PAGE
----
Tsavo is a region in Kenya located at the crossing of the Uganda Railway over the Tsavo River, close to where it meets the Athi River. It is derived from a Maasai word 'sabuk' which means river. The Maasai called the Tsavo River 'Engare Sabuk' meaning a big river. Until the British put an end to slave trade in the 19th century, Tsavo was continually crossed by caravans of Arab slavers and their captives. Many of the victims dropped dead by the way side and were eaten by lions. In this manner some lions at Tsavo acquired taste for human flesh. An interesting history it has. The park has a diversity of habitats and in this place real fun and adventure meets with natural phenomena head on.

Split into two parks covering the East and the West, the combined area of Tsavo National Park represents one of Africa's most vast tracts of wilderness and at a gargantuan of 2100 square kilometers is Kenya's biggest national park. Such a large area is inevitably characterized by huge contrasts in its topography, with soaring volcanic hills, open savannah plains, rolling grassgrassland and shrub land offering a vast and ragged area of exploration, but surprisingly this is not a place to come and search for the 'Big Five', nor savor the thrill of an active Kenya safari. It’s somewhere you can enjoy seeing wildlife in its most pure and unhurried and in relative solitude.

Sitting midway between Nairobi and Mombasa, the parks are dissected by the main road that connects these central hubs. To the north of the road lies Tsavo East and to the south, Tsavo West, and both have marked differences.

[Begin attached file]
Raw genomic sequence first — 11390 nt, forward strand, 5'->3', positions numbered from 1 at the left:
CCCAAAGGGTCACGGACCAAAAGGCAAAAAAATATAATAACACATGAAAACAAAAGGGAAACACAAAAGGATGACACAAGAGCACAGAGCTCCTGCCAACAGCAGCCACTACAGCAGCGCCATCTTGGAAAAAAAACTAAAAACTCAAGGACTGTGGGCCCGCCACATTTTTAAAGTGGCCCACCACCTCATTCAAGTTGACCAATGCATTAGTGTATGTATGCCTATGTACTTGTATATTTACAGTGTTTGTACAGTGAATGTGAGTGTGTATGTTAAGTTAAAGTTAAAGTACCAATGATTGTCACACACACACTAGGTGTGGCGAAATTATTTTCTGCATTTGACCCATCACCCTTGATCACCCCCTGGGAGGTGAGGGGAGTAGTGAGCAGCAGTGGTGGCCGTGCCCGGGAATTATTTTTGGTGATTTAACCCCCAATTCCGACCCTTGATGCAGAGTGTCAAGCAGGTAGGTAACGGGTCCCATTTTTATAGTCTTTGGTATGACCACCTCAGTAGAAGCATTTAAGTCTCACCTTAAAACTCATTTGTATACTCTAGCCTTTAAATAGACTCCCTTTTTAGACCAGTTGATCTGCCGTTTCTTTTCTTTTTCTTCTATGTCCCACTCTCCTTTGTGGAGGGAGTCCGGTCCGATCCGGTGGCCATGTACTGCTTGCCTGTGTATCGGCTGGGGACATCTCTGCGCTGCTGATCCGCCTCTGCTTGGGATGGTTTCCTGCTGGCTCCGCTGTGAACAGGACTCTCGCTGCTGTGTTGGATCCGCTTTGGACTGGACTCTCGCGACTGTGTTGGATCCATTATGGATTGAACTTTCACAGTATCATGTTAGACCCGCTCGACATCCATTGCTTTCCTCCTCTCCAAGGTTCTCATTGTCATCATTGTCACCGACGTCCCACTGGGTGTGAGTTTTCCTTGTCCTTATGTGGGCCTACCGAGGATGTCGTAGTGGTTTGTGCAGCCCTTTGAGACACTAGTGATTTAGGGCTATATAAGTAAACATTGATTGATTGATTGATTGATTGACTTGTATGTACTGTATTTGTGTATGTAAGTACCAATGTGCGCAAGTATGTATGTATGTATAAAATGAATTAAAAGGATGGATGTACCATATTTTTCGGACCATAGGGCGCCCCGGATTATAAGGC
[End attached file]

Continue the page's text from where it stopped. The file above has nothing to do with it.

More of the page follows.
Welcome to Tsavo West, which covers 9000 square kilometers. It bears the scars of volcanic activity such as outcrops and lava flows of which Shaitana meaning 'devil' in swahili is the most significant. Despite being the smaller of the two parks, it is visited more and is most famous for its Mzima Springs; a network of four unfeasibly clear natural springs that take the Chyulu Hills as their source. Providing more of Kenya's water source, Mzima is also famous for underwater hippo observation as well as crocodiles and barbells. The Chaimu volcanic crater is another area of interest, particularly for birders who can witness eagle, buzzards, and falcons and it may be explored on foot through some excellent hiking trails. Wildlife you might encounter in the Tsavo West includes elephants, buffalo, lion, rhino, cheetah, leopard, giraffe, zebra and many more. You can never have enough of the West.

The sight of dust-red elephants wallowing, rolling and spraying each other with the midnight blue waters of palm-shaped Galana River is one of the most evocative dramas that happen in Tsavo East. This, along with the 300 kilometer long Yatta Plateau, the longest lava flow in the world, make for an adventure unlike any other in the Tsavo East. As the much quieter of the two parks, Tsavo East forms the largest protected area in Kenya and is home to the larger mammals.

You cannot miss vast herds of dust-red elephants, buffalo, lions, pods of hippo, crocodile, waterbucks, lesser kudu, gerenuk, and the prolific bird life which features 500 recorded species. It is a heaven for bird enthusiasts and a haven for different mammals. A beautiful scenery with a touch of wild nature, makes the park very unique. The park offers a sense of adventure because of its many animals, which are the center of attraction as they stage drama during hunting.

A feeling of undiscovery and wilderness is felt in the Tsavo East National Park as its vast open spaces are mesmerizing. The huge semi-arid wilderness is home to most safari animals, and although wildlife densities aren't that large, spotting animals is always possible here due to lack of foliage. Tsavo East offers miles of open plains, bushy grassland and semi-arid shrub. A scenic highlight is the Mudanda Rock, a tow